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Get Market Data for [United States 143L8]

1,500

SOLD for $3,250.00
Will close during Public Auction before Jun-22, 09:46 PM
117 image

Wells, Fargo & Co. Virginia City Pony Express, 143L9, 1862-64 “25 cts ¼ Oz” Red, tied by lightly struck blue "Wells, Fargo & Co. Express Silver City Utah" handstamp on 3c Pink on buff entire (Scott U35) with matching strike of Wells, Fargo handstamp, address to D.D. Shattuck, San Francisco, stamp clear to ample margins, right side of the entire including a small portion of the indicia has been replaced to cover irregular opening at right, Very Fine appearance, usage from Silver City Utah is extremely scarce as almost all known examples of this stamp on cover are from Virginia City (Scott for franking on a U35 is $8,000)

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Get Market Data for [United States 143L9]

2,000

SOLD for $2,000.00
Will close during Public Auction before Jun-22, 09:47 PM
Connecticut Postal History
Lot Symbol Lot Description CV or Estimate
118 image

Elephant (Rohloff A-3), superb bold strike ties 1861 3c Rose (Scott 65) on cover addressed to the Saugatuck Manufacturing Co., matching double circle Waterbury Con Apr 20 '66 town marking to the left of the fancy cancel, Very Fine and choice in every respect, an exceptional example of a highly desirable fancy pictorial cancel; signed "OK GE Jackson" on back, Rohloff rarity RRRR (not more than 5 copies known) with the unpublished Crowe census recording just two examples of this spectacular fancy cancel; illustrated in Paul C. Rohloff's The Waterbury Cancellations 1865-1890 (page 15, figure 3)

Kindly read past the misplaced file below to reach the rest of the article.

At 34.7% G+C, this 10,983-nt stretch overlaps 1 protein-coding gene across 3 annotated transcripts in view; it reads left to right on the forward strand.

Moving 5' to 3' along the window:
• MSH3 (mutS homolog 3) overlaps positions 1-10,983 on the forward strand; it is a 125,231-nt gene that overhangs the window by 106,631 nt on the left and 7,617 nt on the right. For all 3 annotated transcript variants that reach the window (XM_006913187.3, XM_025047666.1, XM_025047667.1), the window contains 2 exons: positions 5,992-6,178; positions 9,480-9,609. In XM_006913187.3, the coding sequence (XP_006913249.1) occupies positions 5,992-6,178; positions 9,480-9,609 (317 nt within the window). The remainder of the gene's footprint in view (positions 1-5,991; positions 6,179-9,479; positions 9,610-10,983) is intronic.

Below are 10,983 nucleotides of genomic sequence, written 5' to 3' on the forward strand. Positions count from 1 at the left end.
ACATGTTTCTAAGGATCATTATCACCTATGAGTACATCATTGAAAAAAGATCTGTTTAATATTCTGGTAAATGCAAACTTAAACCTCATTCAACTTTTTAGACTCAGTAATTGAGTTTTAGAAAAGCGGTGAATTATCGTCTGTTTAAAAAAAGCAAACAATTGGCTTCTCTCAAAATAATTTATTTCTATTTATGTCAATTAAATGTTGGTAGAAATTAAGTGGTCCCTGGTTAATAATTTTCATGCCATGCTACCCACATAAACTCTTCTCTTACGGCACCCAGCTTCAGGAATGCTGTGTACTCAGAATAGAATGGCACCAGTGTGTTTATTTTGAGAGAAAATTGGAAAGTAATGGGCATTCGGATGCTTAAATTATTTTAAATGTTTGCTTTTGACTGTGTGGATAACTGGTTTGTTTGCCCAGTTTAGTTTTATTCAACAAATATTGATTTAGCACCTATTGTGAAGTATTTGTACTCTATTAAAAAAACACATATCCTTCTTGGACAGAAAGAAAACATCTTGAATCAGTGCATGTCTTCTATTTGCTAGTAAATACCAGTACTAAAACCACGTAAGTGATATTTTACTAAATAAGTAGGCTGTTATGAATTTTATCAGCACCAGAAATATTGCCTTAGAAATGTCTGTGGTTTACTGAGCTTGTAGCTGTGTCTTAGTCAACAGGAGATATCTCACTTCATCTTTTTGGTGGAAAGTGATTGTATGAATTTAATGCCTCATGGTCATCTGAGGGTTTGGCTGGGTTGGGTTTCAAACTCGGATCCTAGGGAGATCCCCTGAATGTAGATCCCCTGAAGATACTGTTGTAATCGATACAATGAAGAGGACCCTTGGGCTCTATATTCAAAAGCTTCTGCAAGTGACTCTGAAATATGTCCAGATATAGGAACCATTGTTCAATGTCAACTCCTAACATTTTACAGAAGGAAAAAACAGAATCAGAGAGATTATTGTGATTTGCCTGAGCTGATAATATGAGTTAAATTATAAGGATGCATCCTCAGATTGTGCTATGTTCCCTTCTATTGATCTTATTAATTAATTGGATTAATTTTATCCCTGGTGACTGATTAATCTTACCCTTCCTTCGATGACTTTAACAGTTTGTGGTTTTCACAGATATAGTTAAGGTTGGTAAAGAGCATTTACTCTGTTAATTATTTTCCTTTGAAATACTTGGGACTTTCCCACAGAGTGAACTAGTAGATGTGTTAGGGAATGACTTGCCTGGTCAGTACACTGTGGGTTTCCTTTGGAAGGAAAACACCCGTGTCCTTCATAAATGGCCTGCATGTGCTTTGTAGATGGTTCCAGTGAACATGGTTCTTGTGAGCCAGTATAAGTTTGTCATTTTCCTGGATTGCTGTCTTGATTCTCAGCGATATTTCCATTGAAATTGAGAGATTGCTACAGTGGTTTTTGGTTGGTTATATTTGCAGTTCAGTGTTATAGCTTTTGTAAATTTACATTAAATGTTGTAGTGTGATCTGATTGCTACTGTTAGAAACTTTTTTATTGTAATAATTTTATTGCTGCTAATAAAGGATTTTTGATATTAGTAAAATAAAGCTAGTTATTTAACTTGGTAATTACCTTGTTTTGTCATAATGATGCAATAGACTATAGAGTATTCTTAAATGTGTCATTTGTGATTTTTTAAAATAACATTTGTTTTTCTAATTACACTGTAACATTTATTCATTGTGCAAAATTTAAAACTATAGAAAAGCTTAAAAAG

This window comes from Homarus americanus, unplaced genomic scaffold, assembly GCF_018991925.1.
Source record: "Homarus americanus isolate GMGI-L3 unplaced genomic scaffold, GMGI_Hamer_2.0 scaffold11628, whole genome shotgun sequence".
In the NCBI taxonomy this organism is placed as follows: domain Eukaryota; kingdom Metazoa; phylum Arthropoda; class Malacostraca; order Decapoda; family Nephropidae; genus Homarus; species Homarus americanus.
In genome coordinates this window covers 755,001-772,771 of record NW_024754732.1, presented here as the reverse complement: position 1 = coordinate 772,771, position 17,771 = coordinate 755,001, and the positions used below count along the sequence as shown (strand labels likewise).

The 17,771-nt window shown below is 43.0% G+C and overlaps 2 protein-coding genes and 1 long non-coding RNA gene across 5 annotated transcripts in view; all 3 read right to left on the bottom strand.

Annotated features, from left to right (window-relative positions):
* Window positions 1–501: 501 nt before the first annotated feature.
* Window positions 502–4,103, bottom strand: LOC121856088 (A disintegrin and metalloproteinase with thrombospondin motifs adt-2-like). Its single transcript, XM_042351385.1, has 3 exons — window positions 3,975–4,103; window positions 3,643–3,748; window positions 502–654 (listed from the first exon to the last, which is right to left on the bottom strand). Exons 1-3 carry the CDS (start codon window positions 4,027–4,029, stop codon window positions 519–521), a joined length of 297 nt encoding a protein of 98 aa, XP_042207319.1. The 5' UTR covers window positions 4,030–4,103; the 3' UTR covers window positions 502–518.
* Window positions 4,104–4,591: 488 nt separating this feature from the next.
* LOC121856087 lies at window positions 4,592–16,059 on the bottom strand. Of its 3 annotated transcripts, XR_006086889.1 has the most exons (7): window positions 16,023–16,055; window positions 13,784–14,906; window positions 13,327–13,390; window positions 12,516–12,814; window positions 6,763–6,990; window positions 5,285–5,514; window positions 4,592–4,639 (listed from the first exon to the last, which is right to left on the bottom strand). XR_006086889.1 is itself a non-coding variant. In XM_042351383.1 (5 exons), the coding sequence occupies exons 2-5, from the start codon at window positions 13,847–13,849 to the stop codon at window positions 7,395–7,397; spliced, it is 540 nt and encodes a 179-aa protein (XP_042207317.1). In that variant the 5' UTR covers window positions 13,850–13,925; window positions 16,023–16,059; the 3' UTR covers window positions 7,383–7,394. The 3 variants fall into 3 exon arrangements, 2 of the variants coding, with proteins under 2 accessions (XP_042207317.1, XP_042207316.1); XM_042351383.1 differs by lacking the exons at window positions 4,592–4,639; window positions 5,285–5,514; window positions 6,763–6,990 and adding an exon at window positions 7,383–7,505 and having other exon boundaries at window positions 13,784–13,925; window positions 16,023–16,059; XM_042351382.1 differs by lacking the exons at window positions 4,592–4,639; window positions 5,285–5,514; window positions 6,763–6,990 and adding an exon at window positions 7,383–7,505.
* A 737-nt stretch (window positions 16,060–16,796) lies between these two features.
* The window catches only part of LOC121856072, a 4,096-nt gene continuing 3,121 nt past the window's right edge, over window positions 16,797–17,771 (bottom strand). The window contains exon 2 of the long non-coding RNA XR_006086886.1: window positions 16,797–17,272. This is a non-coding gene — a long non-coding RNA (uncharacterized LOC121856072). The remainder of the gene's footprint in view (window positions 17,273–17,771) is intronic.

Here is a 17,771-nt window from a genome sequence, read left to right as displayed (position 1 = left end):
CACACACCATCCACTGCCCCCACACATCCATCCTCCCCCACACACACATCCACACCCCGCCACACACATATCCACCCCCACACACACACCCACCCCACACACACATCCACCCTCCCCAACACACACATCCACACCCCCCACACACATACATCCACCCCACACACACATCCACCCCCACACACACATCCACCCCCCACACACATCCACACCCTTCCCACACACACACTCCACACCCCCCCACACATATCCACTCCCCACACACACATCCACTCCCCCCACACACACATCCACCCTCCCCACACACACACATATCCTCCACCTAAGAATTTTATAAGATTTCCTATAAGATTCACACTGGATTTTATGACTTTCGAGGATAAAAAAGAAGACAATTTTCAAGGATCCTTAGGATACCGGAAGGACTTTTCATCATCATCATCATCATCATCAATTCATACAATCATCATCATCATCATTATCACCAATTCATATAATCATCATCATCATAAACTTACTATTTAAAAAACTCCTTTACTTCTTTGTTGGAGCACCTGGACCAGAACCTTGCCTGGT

Provenance: Paul C. Rohloff (Private Transaction)

John R. Boker, Jr. (Private Transaction)

Gordon Eubanks (Private Transaction)

Paul C. Rohloff identified three different elephant cancellations used by Postmaster John W. Hill, the latter two of which (A-2 and A-3) were used in mid-April, 1866. Contemporaneous newspaper accounts show that a circus performed in nearby Hartford around this same time, and presumably it was the circus's presence in Connecticut that inspired Hill's delightful design.

(Image 1)

Get Market Data for [United States 65]

15,000

SOLD for $50,000.00
Will close during Public Auction before Jun-22, 09:57 PM
119 image

Running Chicken (Rohloff A-11), excellent strike ties 1869 3c Ultramarine (Scott 114) on 1870 cover addressed to Henry S. Chase, Washington Conn., matching "Waterbury Ct Feb 21" town marking (manuscript year date) to the left of cancel, cover slightly reduced at left, still Very Fine; Rohloff rarity "RRRR" (not more than 5 copies known) with five examples of this fancy pictorial cancel recorded on cover (two of which have faulty stamps), this being one of the two nicer covers bearing a single 3c 1869 stamp; Philatelic Foundation certificate number 232,747 (not included)

Provenance: Henry Houser (Christie's Robson Lowe, 1990)

Dr. John Robertson (Private Transaction, 1994)

The "Running Chicken" is arguably the most famous of all of Postmaster John W. Hill's Waterbury fancy cancellations, owing in large part to the existence of a cover with three of the 1869 1c stamp and three strikes of the "chicken." There has been well-documented speculation over the years that Hill carved not a chicken, but rather a turkey running away from the Thanksgiving table (due to the cancellation's first appearance at the end of November). Regardless of the bird's true identity, this marvelous and whimsical design is perhaps the greatest embodiment of the spirit of creativity that drove 19th Century postmasters to create fancy cancellations. The "Running Chicken" is only known used between November 29, 1869 and February 21, 1870, making this cover the latest known use.

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7,500

SOLD for $50,000.00
Will close during Public Auction before Jun-22, 09:58 PM
120 imageArrowheads and Diamonds (Rohloff B-19), choice strike ties 1873 3c Green (Scott 158) on cover addressed to Thomaston, Connecticut, matching "Waterbury CT Jun 17" town marking at top right of the cover, stamp with a creased corner at top right due to placement, Rohloff rarity "RRR" (not more than 8 examples known), Fine and attractive (Image 1) (Image 2)

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100

SOLD for $110.00
Will close during Public Auction before Jun-22, 09:59 PM